EXCLUSIVE Turkey's cryptocurrency trades top 1 million a day amid lira woes

A money changer counts Turkish lira banknotes at a currency exchange office in Ankara, Turkey September 27, 2021. REUTERS/Cagla Gurdogan

LONDON, Dec 21 (Reuters) - The number of cryptocurrency trades in Turkey has surged back above one million per day as the country's currency has plunged to a series of record lows, data shared with Reuters showed.

Worries about Turkey's economic policy have seen the lira slump nearly 40% since September, driving Turks to look for places to park their savings to avoid the effects of soaring inflation. read more

The one million-a-day threshold - cleared according to data from blockchain analysis firms Chainalysis and Kaiko - was first surpassed earlier in the year when the sudden replacement of the country's central bank chief in March triggered the lira's first major slump of 2021.

But the number of trades had dropped back below 500,000, before the latest bout of lira volatility reignited interest.

Converting lira into U.S. dollars or gold is common for Turks, who have seen the currency lose 90% of its value since 2008. But with Ankara looking to make those practices harder, and cryptocurrency prices rising sharply this year, crypto trading has gained in popularity.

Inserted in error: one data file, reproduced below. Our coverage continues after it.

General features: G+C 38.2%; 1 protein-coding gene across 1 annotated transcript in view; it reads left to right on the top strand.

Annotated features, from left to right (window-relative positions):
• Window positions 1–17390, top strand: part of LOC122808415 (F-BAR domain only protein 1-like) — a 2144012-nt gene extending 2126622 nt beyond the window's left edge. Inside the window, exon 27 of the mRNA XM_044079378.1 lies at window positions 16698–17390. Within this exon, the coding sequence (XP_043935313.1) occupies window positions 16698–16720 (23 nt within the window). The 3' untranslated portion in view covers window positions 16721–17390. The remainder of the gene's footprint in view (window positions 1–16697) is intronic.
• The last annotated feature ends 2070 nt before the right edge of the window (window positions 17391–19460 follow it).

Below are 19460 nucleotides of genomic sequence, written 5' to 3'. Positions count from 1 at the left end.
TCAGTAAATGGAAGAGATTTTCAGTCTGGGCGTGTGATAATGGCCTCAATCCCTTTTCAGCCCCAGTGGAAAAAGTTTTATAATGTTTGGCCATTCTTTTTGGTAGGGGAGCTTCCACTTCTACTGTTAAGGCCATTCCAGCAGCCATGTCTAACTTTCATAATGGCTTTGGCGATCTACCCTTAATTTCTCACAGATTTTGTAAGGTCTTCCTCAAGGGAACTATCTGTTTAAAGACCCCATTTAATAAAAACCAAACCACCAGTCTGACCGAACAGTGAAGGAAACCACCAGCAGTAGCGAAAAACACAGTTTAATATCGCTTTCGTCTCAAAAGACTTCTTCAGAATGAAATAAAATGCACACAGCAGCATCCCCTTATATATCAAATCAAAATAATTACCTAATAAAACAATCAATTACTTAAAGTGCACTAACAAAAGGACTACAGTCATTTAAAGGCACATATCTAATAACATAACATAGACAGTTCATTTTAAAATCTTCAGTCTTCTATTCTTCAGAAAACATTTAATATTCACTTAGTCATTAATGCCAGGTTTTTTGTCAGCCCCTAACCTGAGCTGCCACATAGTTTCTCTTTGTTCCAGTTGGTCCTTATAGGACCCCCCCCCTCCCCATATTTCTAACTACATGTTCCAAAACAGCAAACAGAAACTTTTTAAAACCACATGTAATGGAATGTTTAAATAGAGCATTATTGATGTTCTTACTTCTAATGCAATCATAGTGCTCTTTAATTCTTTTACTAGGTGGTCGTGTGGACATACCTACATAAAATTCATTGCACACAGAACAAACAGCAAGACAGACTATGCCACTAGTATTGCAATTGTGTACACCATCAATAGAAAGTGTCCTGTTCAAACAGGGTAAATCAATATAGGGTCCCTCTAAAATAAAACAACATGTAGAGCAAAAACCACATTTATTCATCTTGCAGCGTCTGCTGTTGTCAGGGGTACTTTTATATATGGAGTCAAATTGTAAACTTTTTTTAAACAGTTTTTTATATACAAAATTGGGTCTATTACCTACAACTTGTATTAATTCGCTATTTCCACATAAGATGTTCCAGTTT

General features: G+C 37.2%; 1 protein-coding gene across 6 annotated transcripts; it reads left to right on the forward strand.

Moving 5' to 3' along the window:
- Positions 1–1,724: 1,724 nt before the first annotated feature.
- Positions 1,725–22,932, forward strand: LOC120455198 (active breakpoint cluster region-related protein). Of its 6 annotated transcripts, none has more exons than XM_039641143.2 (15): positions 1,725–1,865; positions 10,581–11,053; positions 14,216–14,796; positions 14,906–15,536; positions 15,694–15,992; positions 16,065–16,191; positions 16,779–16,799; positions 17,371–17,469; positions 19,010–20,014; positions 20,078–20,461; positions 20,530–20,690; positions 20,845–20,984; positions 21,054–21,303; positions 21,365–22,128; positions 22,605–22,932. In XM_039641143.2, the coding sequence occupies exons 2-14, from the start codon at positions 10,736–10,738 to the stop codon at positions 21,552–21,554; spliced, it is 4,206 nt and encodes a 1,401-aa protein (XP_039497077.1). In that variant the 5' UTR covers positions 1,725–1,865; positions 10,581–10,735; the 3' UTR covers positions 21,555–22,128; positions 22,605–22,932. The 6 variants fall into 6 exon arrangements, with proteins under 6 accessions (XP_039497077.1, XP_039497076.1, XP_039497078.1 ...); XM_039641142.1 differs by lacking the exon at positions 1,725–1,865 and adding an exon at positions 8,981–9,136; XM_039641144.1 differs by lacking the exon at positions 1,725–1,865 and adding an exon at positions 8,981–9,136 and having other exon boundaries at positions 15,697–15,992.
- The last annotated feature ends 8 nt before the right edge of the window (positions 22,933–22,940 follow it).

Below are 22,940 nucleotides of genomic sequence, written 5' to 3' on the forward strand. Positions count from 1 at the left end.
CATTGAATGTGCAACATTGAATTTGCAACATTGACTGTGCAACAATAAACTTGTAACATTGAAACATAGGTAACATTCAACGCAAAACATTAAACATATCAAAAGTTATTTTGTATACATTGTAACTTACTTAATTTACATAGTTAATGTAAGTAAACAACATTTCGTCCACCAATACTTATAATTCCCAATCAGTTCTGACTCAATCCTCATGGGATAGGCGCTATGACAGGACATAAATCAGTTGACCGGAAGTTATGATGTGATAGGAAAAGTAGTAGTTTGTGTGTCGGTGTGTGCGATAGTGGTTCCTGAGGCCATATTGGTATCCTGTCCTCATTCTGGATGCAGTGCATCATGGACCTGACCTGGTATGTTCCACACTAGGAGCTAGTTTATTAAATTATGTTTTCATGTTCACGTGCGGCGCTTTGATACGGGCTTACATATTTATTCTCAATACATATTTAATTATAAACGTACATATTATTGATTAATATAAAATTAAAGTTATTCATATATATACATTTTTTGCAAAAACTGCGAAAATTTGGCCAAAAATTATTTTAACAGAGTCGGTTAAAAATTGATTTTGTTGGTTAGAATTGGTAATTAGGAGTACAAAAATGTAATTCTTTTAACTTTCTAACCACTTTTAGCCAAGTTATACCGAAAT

Crypto trades against the lira

The data also showed that bitcoin and Tether, a "stablecoin" that aims to keep a steady value and which is widely used in crypto trading, have been most popular for lira trades since 2019.

Bitcoin hit a record high of $69,000 in November. A narrative that its limited supply makes it impervious to inflation - the coin is often seen as a store of value, despite its volatility - has helped to fuel its gains.

The rise in Turkey's crypto trading is drawing attention from authorities, however.

Turkey's deputy finance minister said in September that regulations on the emerging asset class would be introduced. Its central bank, meanwhile, banned crypto for traditional types of purchases in April, citing "irreparable" damage and transaction risks. read more

Reporting by Tom Wilson and Marc Jones Editing by Mark Potter

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